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Research

Environmental research and education go hand-in-hand. Mahonia Na Dari offers a unique opportunity for marine scientists and other researchers to work on a wide variety of projects that both advance collective knowledge and benefit communities.

Professor Geoff Jones and his lab group based at James Cook University (Australia) have been conducting scientific research in Kimbe bay for over 20 years.

They have collected one of the most significant long-term reef monitoring data sets in the region and have published some of the most important studies to date in the fields of marine ecology and conservation.

Current Research

Newcastle University, United Kingdom

Dr. Theresa Rueger

Lecturer in Tropical Biodiversity,

Principal Investigator

Theresa’s research focuses on the

evolution of social and mating systems

and population dynamics of coral reef fishes. Her current work utilizes long-term behavioural experiments, molecular tools and evolutionary modelling to understand social evolution in two key model species in Kimbe Bay; the emerald coral goby, Paragobiodon xanthosomus, and the clown anemonefish, Amphiprion percula.

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Melissa Versteeg

PhD Candidate

Melissa is monitoring inshore

anemonefish populations to understand

their response to environmental stress

exposure. She looks at a range of abiotic and biotic factors including temperature, turbidity, and predator density. Her research focuses on how population dynamics change during disturbance events such as bleaching or flooding.

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Other Researchers

Yuya Kobayashi

PhD Candidate, Osaka University, Japan

Yuya's research focuses on the relationship

between environmental factors such as 

resource availability and the social structure

of marine fish. Specifically he looks at Amphiprion

clarkii, a widely distributed species, to make comparisons among populations. He is also making interspecific comparisons between A. clarkii and the closely related species A. percula.

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Lucian Himes

Fulbright Researcher,

United States

Lucian's work focuses on how we can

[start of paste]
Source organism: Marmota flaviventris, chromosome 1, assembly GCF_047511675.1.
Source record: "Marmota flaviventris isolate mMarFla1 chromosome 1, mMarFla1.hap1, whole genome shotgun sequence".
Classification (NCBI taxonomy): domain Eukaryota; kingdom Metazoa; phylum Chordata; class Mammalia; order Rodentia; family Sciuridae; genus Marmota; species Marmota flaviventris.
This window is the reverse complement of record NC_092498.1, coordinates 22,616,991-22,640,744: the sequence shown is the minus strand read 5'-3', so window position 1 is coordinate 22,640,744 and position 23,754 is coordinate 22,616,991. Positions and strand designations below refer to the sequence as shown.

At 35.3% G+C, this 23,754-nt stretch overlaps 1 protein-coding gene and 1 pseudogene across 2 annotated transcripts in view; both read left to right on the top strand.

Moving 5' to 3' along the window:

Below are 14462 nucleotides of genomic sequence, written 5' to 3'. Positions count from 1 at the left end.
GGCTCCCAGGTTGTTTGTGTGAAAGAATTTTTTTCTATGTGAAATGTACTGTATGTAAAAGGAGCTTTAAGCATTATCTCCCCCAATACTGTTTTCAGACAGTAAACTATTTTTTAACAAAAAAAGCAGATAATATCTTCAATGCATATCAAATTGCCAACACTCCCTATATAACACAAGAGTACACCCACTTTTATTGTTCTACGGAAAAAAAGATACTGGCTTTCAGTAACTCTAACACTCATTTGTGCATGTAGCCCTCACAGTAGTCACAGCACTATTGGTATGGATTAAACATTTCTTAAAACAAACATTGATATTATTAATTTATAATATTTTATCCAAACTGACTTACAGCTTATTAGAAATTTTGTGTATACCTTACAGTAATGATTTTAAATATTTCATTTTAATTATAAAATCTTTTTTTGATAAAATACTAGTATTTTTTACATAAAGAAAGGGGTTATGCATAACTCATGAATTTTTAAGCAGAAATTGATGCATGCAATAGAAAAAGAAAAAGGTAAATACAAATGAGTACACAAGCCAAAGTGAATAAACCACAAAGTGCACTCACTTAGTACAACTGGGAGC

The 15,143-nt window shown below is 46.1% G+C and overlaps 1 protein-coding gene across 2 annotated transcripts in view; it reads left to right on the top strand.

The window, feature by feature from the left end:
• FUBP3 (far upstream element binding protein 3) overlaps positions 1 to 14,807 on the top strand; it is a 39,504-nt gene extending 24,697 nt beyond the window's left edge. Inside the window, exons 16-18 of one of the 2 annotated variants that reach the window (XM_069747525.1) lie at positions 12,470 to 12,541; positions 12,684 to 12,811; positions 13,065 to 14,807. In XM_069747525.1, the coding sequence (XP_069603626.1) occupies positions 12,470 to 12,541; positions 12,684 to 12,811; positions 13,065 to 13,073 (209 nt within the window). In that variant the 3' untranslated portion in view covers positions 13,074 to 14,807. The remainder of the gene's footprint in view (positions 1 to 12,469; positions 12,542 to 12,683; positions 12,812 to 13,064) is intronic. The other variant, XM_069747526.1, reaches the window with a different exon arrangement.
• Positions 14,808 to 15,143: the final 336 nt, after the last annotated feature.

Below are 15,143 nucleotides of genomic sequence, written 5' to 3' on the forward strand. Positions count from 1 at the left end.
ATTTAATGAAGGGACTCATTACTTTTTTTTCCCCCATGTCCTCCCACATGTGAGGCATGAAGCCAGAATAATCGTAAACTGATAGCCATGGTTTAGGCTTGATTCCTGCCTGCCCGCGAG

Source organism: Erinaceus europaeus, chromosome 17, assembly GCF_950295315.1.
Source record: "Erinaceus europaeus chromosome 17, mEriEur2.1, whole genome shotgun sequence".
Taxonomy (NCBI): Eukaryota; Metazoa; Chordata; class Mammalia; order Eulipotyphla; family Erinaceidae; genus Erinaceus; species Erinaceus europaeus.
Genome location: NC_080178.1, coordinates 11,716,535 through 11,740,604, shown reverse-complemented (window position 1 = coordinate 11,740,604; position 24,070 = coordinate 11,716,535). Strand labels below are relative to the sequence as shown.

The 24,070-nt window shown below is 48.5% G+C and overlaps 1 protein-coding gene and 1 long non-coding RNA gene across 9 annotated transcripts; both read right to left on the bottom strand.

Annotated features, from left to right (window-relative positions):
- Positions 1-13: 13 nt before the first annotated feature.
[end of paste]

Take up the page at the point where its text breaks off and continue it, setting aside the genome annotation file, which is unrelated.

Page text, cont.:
use drones to map and monitor coral

reefs. One of the ways he is testing the

usefulness of drones is by mapping reefs near areas where mangroves have been reintroduced to determine if this helps mitigate the effects of various types of land use. 

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Reef Fish Connectivity Group.

James Cook University, University of Perpignan, CRIOBE

An international collaboration between leading research groups which has conducted some of the most significant work on fish dispersal and population connectivity to date.

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Mahonia Na Dari works with Walindi Plantation Resort to host a resident researcher who is actively involved with both institutions. You can read more about the Resident Researcher Program here.

Past Researchers

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Ben
Creswell

Ben's research examines connectivity between fish populations at various scales across Kimbe Bay. Using a combination of acoustic telemetry, genetics and stable isotope analysis he aims to understand more about how fishes utilize the seascape.

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Saul

Gonzalez-Murcia

Saul is investigating ecological relationships between fish and sponges, specifically focusing on how invasive ascidian species are altering habitat availability for fish communities.

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Tina

Barbasch

As a graduate student in the Buston Lab, I study the environmental and social factors that influence parental care and how variation in the parental environment can influence future generations using the clownfish (Amphiprion percula) as a model system.